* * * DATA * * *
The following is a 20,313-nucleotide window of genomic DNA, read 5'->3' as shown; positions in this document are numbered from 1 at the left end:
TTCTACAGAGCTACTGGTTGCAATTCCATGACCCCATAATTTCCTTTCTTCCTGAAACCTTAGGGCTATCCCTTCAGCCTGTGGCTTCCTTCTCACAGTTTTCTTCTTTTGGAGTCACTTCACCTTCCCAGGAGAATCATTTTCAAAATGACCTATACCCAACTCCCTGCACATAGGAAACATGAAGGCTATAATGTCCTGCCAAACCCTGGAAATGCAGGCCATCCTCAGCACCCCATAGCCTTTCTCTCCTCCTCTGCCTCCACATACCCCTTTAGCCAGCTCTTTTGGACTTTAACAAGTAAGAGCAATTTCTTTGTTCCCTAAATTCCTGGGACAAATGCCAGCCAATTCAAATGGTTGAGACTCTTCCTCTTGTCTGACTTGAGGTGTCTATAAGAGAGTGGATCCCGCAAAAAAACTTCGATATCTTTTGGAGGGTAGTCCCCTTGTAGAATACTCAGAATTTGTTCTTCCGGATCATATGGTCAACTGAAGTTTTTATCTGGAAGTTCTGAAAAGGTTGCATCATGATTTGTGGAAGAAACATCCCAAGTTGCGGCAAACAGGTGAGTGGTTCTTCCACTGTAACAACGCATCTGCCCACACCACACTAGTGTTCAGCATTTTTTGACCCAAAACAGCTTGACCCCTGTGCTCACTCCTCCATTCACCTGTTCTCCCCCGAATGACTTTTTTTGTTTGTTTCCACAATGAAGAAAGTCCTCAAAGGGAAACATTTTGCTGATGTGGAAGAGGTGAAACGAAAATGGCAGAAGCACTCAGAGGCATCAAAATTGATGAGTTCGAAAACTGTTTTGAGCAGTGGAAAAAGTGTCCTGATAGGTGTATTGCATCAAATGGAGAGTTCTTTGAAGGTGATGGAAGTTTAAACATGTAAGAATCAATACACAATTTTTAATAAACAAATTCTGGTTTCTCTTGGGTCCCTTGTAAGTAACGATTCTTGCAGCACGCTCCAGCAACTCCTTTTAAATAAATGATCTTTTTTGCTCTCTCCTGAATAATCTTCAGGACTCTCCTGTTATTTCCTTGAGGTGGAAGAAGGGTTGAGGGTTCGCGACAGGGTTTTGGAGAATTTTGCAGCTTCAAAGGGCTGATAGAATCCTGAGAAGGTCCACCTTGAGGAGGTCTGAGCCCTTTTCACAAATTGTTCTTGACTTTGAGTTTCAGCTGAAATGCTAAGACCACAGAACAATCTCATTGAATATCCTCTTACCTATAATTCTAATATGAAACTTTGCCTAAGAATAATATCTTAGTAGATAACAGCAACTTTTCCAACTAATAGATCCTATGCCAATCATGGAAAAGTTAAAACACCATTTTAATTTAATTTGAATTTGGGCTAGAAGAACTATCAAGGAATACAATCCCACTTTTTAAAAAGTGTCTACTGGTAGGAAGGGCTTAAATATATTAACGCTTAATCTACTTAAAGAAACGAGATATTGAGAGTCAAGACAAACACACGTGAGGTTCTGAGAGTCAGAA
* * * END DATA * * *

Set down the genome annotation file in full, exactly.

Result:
The following is a 20,313-nucleotide window of genomic DNA, read 5'->3' as shown; positions in this document are numbered from 1 at the left end:
TTCTACAGAGCTACTGGTTGCAATTCCATGACCCCATAATTTCCTTTCTTCCTGAAACCTTAGGGCTATCCCTTCAGCCTGTGGCTTCCTTCTCACAGTTTTCTTCTTTTGGAGTCACTTCACCTTCCCAGGAGAATCATTTTCAAAATGACCTATACCCAACTCCCTGCACATAGGAAACATGAAGGCTATAATGTCCTGCCAAACCCTGGAAATGCAGGCCATCCTCAGCACCCCATAGCCTTTCTCTCCTCCTCTGCCTCCACATACCCCTTTAGCCAGCTCTTTTGGACTTTAACAAGTAAGAGCAATTTCTTTGTTCCCTAAATTCCTGGGACAAATGCCAGCCAATTCAAATGGTTGAGACTCTTCCTCTTGTCTGACTTGAGGTGTCTATAAGAGAGTGGATCCCGCAAAAAAACTTCGATATCTTTTGGAGGGTAGTCCCCTTGTAGAATACTCAGAATTTGTTCTTCCGGATCATATGGTCAACTGAAGTTTTTATCTGGAAGTTCTGAAAAGGTTGCATCATGATTTGTGGAAGAAACATCCCAAGTTGCGGCAAACAGGTGAGTGGTTCTTCCACTGTAACAACGCATCTGCCCACACCACACTAGTGTTCAGCATTTTTTGACCCAAAACAGCTTGACCCCTGTGCTCACTCCTCCATTCACCTGTTCTCCCCCGAATGACTTTTTTTGTTTGTTTCCACAATGAAGAAAGTCCTCAAAGGGAAACATTTTGCTGATGTGGAAGAGGTGAAACGAAAATGGCAGAAGCACTCAGAGGCATCAAAATTGATGAGTTCGAAAACTGTTTTGAGCAGTGGAAAAAGTGTCCTGATAGGTGTATTGCATCAAATGGAGAGTTCTTTGAAGGTGATGGAAGTTTAAACATGTAAGAATCAATACACAATTTTTAATAAACAAATTCTGGTTTCTCTTGGGTCCCTTGTAAGTAACGATTCTTGCAGCACGCTCCAGCAACTCCTTTTAAATAAATGATCTTTTTTGCTCTCTCCTGAATAATCTTCAGGACTCTCCTGTTATTTCCTTGAGGTGGAAGAAGGGTTGAGGGTTCGCGACAGGGTTTTGGAGAATTTTGCAGCTTCAAAGGGCTGATAGAATCCTGAGAAGGTCCACCTTGAGGAGGTCTGAGCCCTTTTCACAAATTGTTCTTGACTTTGAGTTTCAGCTGAAATGCTAAGACCACAGAACAATCTCATTGAATATCCTCTTACCTATAATTCTAATATGAAACTTTGCCTAAGAATAATATCTTAGTAGATAACAGCAACTTTTCCAACTAATAGATCCTATGCCAATCATGGAAAAGTTAAAACACCATTTTAATTTAATTTGAATTTGGGCTAGAAGAACTATCAAGGAATACAATCCCACTTTTTAAAAAGTGTCTACTGGTAGGAAGGGCTTAAATATATTAACGCTTAATCTACTTAAAGAAACGAGATATTGAGAGTCAAGACAAACACACGTGAGGTTCTGAGAGTCAGAA